Backstory time! This episode feels more poignant and aesthetically intense than the last few, in a way that I rather loved.
- Took me a while to figure out that Kino was singing a lyric version of Pachelbel’s Canon in D at the start of the episode. I’ve never heard Canon in D with lyrics before, and I love how soothing it is. The two other times it gets sung in this episode solidified my love for it.
- This is the first episode to take us through a country without actually visiting it. Kino has good reason not to visit this particular one, since she’s essentially an exile from the Land of Adults.
- The quote at the beginning: “Though I did not know the place, I set out for the land of my dreams. Having arrived at the land of my dreams, I found that I did not know the place.” Kino missed out on being an adult in the Land of Adults, and never got to the bottom of why the country was run like that, so perhaps she didn’t know the place. Where is the land of her dreams?
- The Land of Adults is another cautionary tale about why scientists shouldn’t be allowed to run anything. This episode feels a lot darker though, because the protagonist now is a direct victim.
- Pre-Kino “Kino” refuses to give the traveler her name, and present-day Kino is reluctant (or unable) to remember what it is. Perhaps it has to do with Kino not digging the girly girl identity imposed on her, or maybe her young self is too aware of the fact that her name doesn’t matter when she’s becoming a fully-integrated adult in a few days.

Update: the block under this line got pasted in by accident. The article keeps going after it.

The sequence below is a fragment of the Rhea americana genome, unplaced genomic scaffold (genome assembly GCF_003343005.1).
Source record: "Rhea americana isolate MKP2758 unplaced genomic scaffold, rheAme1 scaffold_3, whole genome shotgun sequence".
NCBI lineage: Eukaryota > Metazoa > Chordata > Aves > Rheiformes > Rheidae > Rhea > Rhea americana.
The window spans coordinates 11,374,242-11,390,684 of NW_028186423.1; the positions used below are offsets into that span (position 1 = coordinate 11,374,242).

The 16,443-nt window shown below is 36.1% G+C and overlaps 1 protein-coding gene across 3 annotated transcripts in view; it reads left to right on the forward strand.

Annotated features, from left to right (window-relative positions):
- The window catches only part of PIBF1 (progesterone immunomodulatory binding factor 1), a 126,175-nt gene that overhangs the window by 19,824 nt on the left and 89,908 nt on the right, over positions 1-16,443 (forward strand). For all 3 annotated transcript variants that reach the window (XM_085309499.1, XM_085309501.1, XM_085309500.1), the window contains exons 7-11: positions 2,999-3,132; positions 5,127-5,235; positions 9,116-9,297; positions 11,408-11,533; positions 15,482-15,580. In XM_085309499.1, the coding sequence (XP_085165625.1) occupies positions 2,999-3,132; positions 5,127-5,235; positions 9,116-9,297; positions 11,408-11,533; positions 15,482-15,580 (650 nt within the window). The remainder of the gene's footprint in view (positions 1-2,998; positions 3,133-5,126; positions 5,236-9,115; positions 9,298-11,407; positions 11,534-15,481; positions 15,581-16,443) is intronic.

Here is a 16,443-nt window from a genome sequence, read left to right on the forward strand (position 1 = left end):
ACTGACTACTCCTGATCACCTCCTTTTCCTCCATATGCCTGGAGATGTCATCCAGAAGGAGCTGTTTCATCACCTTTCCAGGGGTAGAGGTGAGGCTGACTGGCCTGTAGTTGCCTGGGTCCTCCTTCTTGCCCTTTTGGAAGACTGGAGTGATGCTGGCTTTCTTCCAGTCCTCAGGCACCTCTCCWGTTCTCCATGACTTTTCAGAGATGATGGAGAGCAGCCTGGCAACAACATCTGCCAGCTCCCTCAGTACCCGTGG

- Young Kino’s world is largely a mute one. She speaks little herself, and we often get no sound when others are speaking. Yet, when the traveler Kino comes around, he not only talks, but sings. Then Hermes comes to life and further infringes on the silence of young Kino’s country.
- I wonder how the adults’ brains are reconfigured. When young Kino expresses that she doesn’t want to undergo the adult transition surgery in front of the Inspector, there’s real fear on her parents’ faces. Their emotions are in tact, but wired to support rather than contradict responsibilities?
- With this kind of set-up, you kind of know that the only way “Kino” is going to become Kino is if the original Kino dies, presumably in some horrible way that leads to commemoration. And thus, Kino makes his final transgression (by renouncing his traveler’s neutrality) while Kino makes her first.
- So much effort to pull out a knife. It’s an absurdly comical scene and I love it.
- All the red in this episode: flower field, young Kino’s ribbon, the sky when traveler Kino mentions traveling, blood, flower field. And does anyone else associate Canon in D with the colour red? I know I always have for some reason.
This episode is all about transgressions. Yet, at its core, it’s really more about adaptation than revolution. The traveler Kino shows young Kino an alternative “adulthood,” which Kino inherits more than she actively chooses. Even her adopting the name “Kino” after Hermes calls her that is an accident that she adapts to rather than a conscious decision. Her current life plan of traveling to different places, needless to say, is also not an original idea. This lack of a personal purpose seems like something Kino is still struggling with, as her evasion of Hermes’ questions suggests in Episode 1.
Overall, very impressed with this episode (again), and I look forward to learning more about Kino.
Previous episode highlights: